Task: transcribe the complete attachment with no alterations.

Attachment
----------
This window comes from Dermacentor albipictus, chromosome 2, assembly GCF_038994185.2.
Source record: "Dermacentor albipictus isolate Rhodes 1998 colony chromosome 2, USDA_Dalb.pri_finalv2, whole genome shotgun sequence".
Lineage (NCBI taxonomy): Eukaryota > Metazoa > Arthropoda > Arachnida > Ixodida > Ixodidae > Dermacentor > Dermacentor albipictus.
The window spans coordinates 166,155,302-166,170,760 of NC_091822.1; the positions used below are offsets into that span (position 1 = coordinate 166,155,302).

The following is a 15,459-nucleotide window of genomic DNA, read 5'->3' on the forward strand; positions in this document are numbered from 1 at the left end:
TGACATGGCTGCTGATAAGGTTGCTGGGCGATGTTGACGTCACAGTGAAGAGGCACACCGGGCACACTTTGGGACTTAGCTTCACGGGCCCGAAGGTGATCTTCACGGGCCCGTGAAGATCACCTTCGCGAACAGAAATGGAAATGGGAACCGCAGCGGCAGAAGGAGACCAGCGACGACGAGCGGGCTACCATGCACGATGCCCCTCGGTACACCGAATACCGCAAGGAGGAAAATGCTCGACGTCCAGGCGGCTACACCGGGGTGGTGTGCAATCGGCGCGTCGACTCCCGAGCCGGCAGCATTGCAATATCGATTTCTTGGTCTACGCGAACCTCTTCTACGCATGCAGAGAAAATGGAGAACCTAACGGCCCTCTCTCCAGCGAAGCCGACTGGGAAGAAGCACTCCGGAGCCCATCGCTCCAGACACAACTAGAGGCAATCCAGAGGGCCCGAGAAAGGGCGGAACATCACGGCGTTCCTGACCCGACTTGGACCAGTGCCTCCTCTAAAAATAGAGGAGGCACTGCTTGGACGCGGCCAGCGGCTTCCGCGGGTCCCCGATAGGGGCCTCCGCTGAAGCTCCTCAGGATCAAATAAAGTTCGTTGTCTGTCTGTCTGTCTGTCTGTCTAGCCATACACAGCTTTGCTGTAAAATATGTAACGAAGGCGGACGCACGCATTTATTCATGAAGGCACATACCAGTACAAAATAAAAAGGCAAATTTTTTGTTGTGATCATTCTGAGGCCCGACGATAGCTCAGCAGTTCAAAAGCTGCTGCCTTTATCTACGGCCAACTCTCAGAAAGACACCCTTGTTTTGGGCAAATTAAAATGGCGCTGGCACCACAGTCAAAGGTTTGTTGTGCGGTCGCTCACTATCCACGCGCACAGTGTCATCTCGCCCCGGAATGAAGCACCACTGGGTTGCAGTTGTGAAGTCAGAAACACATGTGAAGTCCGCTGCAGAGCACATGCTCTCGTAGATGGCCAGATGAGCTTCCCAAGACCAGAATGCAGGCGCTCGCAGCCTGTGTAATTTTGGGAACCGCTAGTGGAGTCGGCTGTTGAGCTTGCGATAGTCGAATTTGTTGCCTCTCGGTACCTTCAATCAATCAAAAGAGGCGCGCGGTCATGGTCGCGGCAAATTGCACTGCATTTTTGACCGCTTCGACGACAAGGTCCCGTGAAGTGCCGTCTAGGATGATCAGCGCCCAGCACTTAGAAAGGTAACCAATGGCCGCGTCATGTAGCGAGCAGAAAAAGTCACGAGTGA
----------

This window comes from Dermacentor albipictus, chromosome 2, assembly GCF_038994185.2.
Source record: "Dermacentor albipictus isolate Rhodes 1998 colony chromosome 2, USDA_Dalb.pri_finalv2, whole genome shotgun sequence".
Lineage (NCBI taxonomy): Eukaryota > Metazoa > Arthropoda > Arachnida > Ixodida > Ixodidae > Dermacentor > Dermacentor albipictus.
The window spans coordinates 166,155,302-166,170,760 of NC_091822.1; the positions used below are offsets into that span (position 1 = coordinate 166,155,302).

The following is a 15,459-nucleotide window of genomic DNA, read 5'->3' on the forward strand; positions in this document are numbered from 1 at the left end:
TGACATGGCTGCTGATAAGGTTGCTGGGCGATGTTGACGTCACAGTGAAGAGGCACACCGGGCACACTTTGGGACTTAGCTTCACGGGCCCGAAGGTGATCTTCACGGGCCCGTGAAGATCACCTTCGCGAACAGAAATGGAAATGGGAACCGCAGCGGCAGAAGGAGACCAGCGACGACGAGCGGGCTACCATGCACGATGCCCCTCGGTACACCGAATACCGCAAGGAGGAAAATGCTCGACGTCCAGGCGGCTACACCGGGGTGGTGTGCAATCGGCGCGTCGACTCCCGAGCCGGCAGCATTGCAATATCGATTTCTTGGTCTACGCGAACCTCTTCTACGCATGCAGAGAAAATGGAGAACCTAACGGCCCTCTCTCCAGCGAAGCCGACTGGGAAGAAGCACTCCGGAGCCCATCGCTCCAGACACAACTAGAGGCAATCCAGAGGGCCCGAGAAAGGGCGGAACATCACGGCGTTCCTGACCCGACTTGGACCAGTGCCTCCTCTAAAAATAGAGGAGGCACTGCTTGGACGCGGCCAGCGGCTTCCGCGGGTCCCCGATAGGGGCCTCCGCTGAAGCTCCTCAGGATCAAATAAAGTTCGTTGTCTGTCTGTCTGTCTGTCTGTCTAGCCATACACAGCTTTGCTGTAAAATATGTAACGAAGGCGGACGCACGCATTTATTCATGAAGGCACATACCAGTACAAAATAAAAAGGCAAATTTTTTGTTGTGATCATTCTGAGGCCCGACGATAGCTCAGCAGTTCAAAAGCTGCTGCCTTTATCTACGGCCAACTCTCAGAAAGACACCCTTGTTTTGGGCAAATTAAAATGGCGCTGGCACCACAGTCAAAGGTTTGTTGTGCGGTCGCTCACTATCCACGCGCACAGTGTCATCTCGCCCCGGAATGAAGCACCACTGGGTTGCAGTTGTGAAGTCAGAAACACATGTGAAGTCCGCTGCAGAGCACATGCTCTCGTAGATGGCCAGATGAGCTTCCCAAGACCAGAATGCAGGCGCTCGCAGCCTGTGTAATTTTGGGAACCGCTAGTGGAGTCGGCTGTTGAGCTTGCGATAGTCGAATTTGTTGCCTCTCGGTACCTTCAATCAATCAAAAGAGGCGCGCGGTCATGGTCGCGGCAAATTGCACTGCATTTTTGACCGCTTCGACGACAAGGTCCCGTGAAGTGCCGTCTAGGATGATCAGCGCCCAGCACTTAGAAAGGTAACCAATGGCCGCGTCATGTAGCGAGCAGAAAAAGTCACGAGTGA